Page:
In 1992 the first two CDs appeared, Peter Jacobs playing the complete piano music, and Rowland-Jones and Immelman playing two viola works and “Night Fancies”. In April 2002 a seminal event occurred with the first broadcast of “The Flowing Tide”, the first performance since 1943. As I write, this has still not appeared on CD. The violin works appeared on CD in 2006, the viola music in 2008. Other pianists have started to look at the piano sonata, which has long awaited a performer of true world-class stature to do it full justice. Danny Driver’s recent recording is probably the best yet.
Dale research is still in its young stages. The MS works need our examination, top of the list being the four major student orchestral works spoken of earlier. Most MS works are from his early days; only miniatures, unfinished bits and pieces and arrangements dating from his mature years, as the appended catalogue will show. Next may come the organ sonata and Prelude and Fugue, the piano trio, the partsongs and the slow movement of a symphony. Dale is not usually thought of as a composer of songs, but he emerges from this survey as a fine song composer. Some day an enterprising publisher may issue all seven songs under one cover as a Benjamin Dale songbook (the earliest, an orchestral setting of Tennyson written at the age of 16 is also very worthwhile). The choral works are as yet unrecorded. There is enough orchestral music, including arrangements, to fill two CDs easily.
Dale’s place in musical history.
Dale remained an out and out romantic all his life—Dora Bright wrote he never swerved in his admiration for the music he had loved from boyhood. She says he was intensely alive to new ideas, and he did take on board such selective elements of contemporary developments as he needed. It would be unrealistic to expect him to suddenly start writing in the style of Copland or Tippett (whose Concerto for Double String Orchestra he apparently rejected at the BBC), a totally alien aesthetic to him. But one only has to listen to the violin sonata or “The Flowing Tide” to see the distance he had travelled from his Opus 1 and Opus 2. Farjeon said historically his music is in line with Mozart, Beethoven and Wagner, and geographically in space with rich harmony and flowering melody, and there is an abundance of these. He may not have used the complex chromatic harmonies of Bax or the very individual language of the later York Bowen’s harmony. But there is still an advanced sophisticated use of a broad late romantic palette, fastidiously applied in the placing of chords, also as we have seen, increasing use of counterpoint. We hear the striking assurance of his large-scale forms, broad paragraphs and ingenuity of development, and his mastery of instrumental and vocal writing. It was said in the Musical Times obituary “his most congenial form of expression was one that sought strength in restraint and in a subtle lyrical melodiousness” and in Grove: “it looks inwards and is attentive more to art than to musical effect”—these slightly overstate the case. True, “Before the Paling of the Stars” and the Ballade show much restraint and inward feeling, but the piano sonata, the violin sonata and “The Flowing Tide” have a full range of expression. “The one thing he demanded from his art”, said Dora Bright, “was beauty, in which demand every sane musician must agree”, and we certainly get that in profusion.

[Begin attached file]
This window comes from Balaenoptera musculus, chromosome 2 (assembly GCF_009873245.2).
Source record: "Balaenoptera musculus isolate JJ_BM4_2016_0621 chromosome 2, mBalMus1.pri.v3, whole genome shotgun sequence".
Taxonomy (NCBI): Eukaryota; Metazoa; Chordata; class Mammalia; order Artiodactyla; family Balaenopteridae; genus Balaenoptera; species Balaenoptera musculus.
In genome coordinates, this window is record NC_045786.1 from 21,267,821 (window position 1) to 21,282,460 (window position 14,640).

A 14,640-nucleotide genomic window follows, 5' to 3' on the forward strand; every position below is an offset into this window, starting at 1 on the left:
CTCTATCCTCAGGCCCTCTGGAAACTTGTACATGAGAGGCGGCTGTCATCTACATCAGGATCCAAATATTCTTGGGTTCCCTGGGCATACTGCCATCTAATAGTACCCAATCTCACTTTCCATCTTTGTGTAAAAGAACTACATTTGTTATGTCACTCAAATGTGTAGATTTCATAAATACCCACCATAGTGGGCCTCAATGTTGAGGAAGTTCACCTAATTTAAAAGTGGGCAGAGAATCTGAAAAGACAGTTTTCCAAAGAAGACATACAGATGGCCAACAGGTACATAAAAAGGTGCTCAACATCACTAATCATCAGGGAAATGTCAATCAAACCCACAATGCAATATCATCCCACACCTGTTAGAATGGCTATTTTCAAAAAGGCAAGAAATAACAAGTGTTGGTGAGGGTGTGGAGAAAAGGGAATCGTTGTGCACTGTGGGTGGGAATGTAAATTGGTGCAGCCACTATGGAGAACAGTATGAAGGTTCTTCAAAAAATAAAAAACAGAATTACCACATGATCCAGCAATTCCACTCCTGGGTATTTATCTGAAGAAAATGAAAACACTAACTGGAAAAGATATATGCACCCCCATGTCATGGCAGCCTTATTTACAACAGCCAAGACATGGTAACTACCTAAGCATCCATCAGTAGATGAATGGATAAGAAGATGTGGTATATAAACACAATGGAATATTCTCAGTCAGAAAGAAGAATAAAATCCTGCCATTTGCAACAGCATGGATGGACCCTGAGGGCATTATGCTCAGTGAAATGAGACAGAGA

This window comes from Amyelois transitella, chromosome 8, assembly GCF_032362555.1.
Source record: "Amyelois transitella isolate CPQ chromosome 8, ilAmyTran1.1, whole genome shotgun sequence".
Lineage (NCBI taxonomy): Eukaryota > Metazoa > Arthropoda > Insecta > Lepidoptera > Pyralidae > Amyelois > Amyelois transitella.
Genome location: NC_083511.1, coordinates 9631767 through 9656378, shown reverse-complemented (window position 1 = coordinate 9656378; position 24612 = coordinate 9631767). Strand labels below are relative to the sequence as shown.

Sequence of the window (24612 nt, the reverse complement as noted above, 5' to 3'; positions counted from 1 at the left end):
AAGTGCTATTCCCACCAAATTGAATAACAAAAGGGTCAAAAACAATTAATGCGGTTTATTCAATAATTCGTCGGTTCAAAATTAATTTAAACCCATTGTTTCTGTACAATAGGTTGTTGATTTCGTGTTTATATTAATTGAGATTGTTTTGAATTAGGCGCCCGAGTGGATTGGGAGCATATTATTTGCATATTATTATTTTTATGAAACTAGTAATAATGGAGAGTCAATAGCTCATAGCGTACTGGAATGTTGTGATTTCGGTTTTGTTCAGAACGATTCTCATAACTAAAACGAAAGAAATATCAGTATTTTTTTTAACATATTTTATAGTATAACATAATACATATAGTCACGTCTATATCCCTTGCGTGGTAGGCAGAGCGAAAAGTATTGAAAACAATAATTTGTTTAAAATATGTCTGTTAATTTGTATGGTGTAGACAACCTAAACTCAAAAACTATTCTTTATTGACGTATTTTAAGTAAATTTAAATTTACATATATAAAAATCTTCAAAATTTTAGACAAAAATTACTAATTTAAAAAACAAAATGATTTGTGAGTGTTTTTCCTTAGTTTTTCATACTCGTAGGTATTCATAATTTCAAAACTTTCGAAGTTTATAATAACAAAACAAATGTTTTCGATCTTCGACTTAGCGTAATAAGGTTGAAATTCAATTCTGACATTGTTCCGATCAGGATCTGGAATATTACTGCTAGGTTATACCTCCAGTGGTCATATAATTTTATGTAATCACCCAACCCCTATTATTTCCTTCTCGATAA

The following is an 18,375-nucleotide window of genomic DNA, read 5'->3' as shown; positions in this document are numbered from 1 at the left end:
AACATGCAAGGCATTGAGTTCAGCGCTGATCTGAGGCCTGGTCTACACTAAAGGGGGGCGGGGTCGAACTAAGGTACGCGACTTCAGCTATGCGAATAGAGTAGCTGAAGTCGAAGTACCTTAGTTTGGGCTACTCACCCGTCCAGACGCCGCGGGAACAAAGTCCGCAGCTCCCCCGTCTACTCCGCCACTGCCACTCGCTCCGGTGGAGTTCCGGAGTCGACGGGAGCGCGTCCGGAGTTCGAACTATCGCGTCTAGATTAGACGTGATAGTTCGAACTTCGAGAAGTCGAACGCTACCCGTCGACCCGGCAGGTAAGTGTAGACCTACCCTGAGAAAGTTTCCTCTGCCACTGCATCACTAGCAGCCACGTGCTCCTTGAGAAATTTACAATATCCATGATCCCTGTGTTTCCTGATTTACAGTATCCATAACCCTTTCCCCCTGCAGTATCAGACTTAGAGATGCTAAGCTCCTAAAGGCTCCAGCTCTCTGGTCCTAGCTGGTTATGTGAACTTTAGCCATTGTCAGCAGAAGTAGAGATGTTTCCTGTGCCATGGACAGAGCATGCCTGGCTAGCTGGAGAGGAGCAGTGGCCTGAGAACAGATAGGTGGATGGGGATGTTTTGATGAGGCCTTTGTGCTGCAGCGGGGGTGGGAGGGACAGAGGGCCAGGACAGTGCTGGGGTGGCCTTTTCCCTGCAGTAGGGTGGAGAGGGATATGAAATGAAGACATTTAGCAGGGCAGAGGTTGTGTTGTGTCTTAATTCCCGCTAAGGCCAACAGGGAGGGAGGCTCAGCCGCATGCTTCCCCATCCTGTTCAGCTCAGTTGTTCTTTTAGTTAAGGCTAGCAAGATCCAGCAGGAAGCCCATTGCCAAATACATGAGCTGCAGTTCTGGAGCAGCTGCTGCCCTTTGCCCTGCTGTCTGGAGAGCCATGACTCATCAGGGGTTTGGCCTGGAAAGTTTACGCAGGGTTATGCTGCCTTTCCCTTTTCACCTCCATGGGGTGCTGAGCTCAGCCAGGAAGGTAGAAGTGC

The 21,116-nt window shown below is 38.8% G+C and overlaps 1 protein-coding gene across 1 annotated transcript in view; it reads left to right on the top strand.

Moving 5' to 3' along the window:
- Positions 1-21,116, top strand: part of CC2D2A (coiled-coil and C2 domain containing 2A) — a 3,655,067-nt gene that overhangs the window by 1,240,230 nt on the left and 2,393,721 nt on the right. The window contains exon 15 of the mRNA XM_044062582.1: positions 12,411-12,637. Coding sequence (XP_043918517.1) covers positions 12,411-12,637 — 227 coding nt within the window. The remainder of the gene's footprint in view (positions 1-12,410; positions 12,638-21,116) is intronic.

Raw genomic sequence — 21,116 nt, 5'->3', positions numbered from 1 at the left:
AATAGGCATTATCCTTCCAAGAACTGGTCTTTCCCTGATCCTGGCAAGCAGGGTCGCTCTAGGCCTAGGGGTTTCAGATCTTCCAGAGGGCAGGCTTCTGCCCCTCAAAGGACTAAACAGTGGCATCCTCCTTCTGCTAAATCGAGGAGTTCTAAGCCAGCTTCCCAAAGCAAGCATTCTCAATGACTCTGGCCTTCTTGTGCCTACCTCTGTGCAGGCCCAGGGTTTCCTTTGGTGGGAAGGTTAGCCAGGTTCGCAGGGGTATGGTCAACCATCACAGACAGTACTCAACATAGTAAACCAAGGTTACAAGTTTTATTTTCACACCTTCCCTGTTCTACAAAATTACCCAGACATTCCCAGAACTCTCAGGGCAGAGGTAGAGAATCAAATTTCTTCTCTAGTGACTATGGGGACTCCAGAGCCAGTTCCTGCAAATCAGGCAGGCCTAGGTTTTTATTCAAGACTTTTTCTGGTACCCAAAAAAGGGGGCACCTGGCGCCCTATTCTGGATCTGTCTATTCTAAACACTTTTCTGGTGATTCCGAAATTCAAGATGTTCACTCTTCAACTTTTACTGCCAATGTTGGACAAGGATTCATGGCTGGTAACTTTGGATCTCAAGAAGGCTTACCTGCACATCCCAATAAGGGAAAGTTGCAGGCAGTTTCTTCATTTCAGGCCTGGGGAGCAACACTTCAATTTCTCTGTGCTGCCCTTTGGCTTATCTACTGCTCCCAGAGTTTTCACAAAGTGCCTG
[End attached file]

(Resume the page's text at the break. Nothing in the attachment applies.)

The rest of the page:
He nods respectably in the direction of the folksong revival, and we find unexpected pastiches of Elizabethan song, 16th century choral music and Parry, which he does very well, nearly always convincingly, and in the Shakespeare songs there is characteristic deftness, in the carols lyricism and polish, his trademarks, yet it is in the violin sonata and “The Flowing Tide” where his imagination can roam most freely, for here he is simply being his true self. Josef Holbrooke even suggested a style was lacking in Dale (he did not mention the violin sonata)—this is because each work has its own distinctive flavour, Dale not repeating himself, so we cannot predict where he is going next, and his range is wider than one might think.
Though Dale and Bowen both emerged from the same stable, and there is often a kinship of spirit and a family resemblance in the music of those two men of such similar sensibilities and tastes, there were differences. There is considerably less music by Dale, but ultimately it goes deeper. One may compare Bowen’s 2nd violin sonata in E minor, Opus 112, surely one of his finest, most striking and impassioned works, with Dale’s violin sonata to see the essential difference. Bowen writes in fine classical sonata form in the 1st movement, passionate, serious, vigorous, and purposeful; a meltingly lyrical slow movement, and an exuberant virtuosic finale. The music is clear-cut and concise, and this is the standard three movement pattern in his sonatas. Dale is approximately 17 minutes longer, has a more complex individual overall cyclic form, diverse and multi-layered with a touch of the elusive, and plumbs even more profoundly into the human condition.